(This is a guest blog by our friend, Kathy Haskin)

It was a busy morning with the back-to-school momentum.  I walked into the hall and just stood there for a moment.

“Everything ok Mom?” a curious teen walked by.

“Yep, I just can’t remember where I was going or why.”  We both nodded, recognizing the confusion that comes from trying to do everything at once.  It seems that I do that sort of thing a lot these days.  And then there was the time that I found the Visa bill in the freezer…

As working parents of three active teens, our constants are the to-do lists, the didn’t get done items and the blurry exhaustion of our wonderfully-full days.  We manage to have family dinners together more often than not; we strive to be there for each other during challenging times and encourage the kids’ sports and academic achievements.

However, sometimes I don’t create any of those outcomes.  Not to mention, it’s hard to pay a bill on time when you can’t find it because you filed it next to the ice tray.  It all makes me wonder.  How do we focus on creating the outcomes we want when the pace of life causes missteps?

Often times my mind will race to feeling victimized by the clock or from an avalanche of tasks rolling at me from all directions.  Then in a moment I can switch to feeling angry at the clock and furious at the to-do list, persecuting myself for my procrastination.  I look around for a rescuer and all I see is the drama trianglevictims, persecutors, and rescuers all scurrying around.

But then there are those times when I can actually shift out of that victim orientation and those old habits of mine.  I can stand there, having forgotten where I was going and trust it will come back to me.  If TED* (*The Empowerment Dynamic) ™ has taught me anything, it is that focusing on your desired outcome is a great escape from a problem-focused perspective.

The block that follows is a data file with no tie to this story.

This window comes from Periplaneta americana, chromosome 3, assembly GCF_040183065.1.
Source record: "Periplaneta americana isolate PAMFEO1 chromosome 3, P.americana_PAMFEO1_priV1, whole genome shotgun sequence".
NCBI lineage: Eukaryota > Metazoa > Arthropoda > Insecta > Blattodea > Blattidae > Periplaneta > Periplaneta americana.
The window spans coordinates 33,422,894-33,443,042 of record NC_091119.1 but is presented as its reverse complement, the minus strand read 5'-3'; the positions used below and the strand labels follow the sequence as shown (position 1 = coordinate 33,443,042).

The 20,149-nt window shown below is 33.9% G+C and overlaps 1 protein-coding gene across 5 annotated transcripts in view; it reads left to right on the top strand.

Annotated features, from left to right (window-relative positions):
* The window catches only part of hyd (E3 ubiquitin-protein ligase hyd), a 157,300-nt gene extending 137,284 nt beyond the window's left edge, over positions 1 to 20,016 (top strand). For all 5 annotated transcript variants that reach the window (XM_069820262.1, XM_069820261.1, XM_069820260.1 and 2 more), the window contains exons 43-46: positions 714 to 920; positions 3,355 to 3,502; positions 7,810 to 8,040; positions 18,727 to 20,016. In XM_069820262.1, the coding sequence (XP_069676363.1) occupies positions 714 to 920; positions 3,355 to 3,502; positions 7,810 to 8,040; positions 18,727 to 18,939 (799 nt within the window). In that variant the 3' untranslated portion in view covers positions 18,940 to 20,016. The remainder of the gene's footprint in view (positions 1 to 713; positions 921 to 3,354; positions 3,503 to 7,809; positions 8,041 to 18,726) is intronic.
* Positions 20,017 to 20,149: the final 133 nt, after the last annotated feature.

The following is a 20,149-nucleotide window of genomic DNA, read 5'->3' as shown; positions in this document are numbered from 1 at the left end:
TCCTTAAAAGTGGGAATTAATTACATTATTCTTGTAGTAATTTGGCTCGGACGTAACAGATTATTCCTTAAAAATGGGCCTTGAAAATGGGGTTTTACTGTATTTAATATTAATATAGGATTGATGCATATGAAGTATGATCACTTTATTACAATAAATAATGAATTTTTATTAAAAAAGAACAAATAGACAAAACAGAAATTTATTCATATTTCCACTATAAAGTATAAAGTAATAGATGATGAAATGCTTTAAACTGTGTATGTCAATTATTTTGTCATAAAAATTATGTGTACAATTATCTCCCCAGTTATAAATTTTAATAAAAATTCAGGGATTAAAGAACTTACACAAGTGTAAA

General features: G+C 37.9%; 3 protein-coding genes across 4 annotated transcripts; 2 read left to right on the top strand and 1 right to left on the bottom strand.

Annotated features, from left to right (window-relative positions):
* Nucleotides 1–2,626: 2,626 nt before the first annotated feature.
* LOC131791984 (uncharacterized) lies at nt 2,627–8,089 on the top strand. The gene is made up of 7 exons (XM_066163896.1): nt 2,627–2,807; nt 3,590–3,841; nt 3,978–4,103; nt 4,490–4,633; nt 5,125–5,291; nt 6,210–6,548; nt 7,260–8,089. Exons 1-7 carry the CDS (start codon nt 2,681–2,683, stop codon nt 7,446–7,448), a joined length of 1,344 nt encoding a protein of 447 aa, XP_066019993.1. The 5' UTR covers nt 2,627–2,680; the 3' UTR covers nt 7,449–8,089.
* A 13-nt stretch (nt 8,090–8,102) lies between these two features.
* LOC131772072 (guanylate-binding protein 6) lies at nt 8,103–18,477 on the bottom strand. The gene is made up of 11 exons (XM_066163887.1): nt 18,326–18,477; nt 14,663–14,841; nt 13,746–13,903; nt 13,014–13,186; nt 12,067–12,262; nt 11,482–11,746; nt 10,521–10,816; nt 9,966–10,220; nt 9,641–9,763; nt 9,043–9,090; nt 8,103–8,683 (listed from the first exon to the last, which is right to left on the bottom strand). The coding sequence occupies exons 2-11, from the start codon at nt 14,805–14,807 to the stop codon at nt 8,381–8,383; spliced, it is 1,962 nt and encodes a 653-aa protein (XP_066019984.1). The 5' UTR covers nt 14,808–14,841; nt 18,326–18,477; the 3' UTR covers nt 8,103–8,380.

Without the drama and without those moments of concentrating on a problem, I am able to just realize that life catches me going too fast for myself sometimes.  Sure, I often have to return to where I started, turn back in the direction of the hall, and then remember the outcome I was aiming for. “There I go again,” is my often said line when I stumble and do that something which, taken out of context, could look pretty stupid.

I actually saw a bird trip today, a little nuthatch on the roof of our garage.  Walking along, he just stumbled and knocked his little beak on a shingle. There was a pause, a quick shake of his head, then a subtle look around for any audience.

I posed no harm to his little ego from my vantage inside our kitchen.  I must say I was impressed how quickly he went on with his task, and most likely forgot all about the incident.  I stood there in envy of that little bird, reflecting on how I tend to hold onto every trip and stumble I happen into these days.

Ralph Waldo Emerson once wrote, “Finish every day and be done with it.  You have done what you could. Some blunders and absurdities no doubt crept in; forget them as soon as you can.” I do believe that man spent a fair amount of time watching nuthatches.  I think I will do the same, once I find where I put my slippers.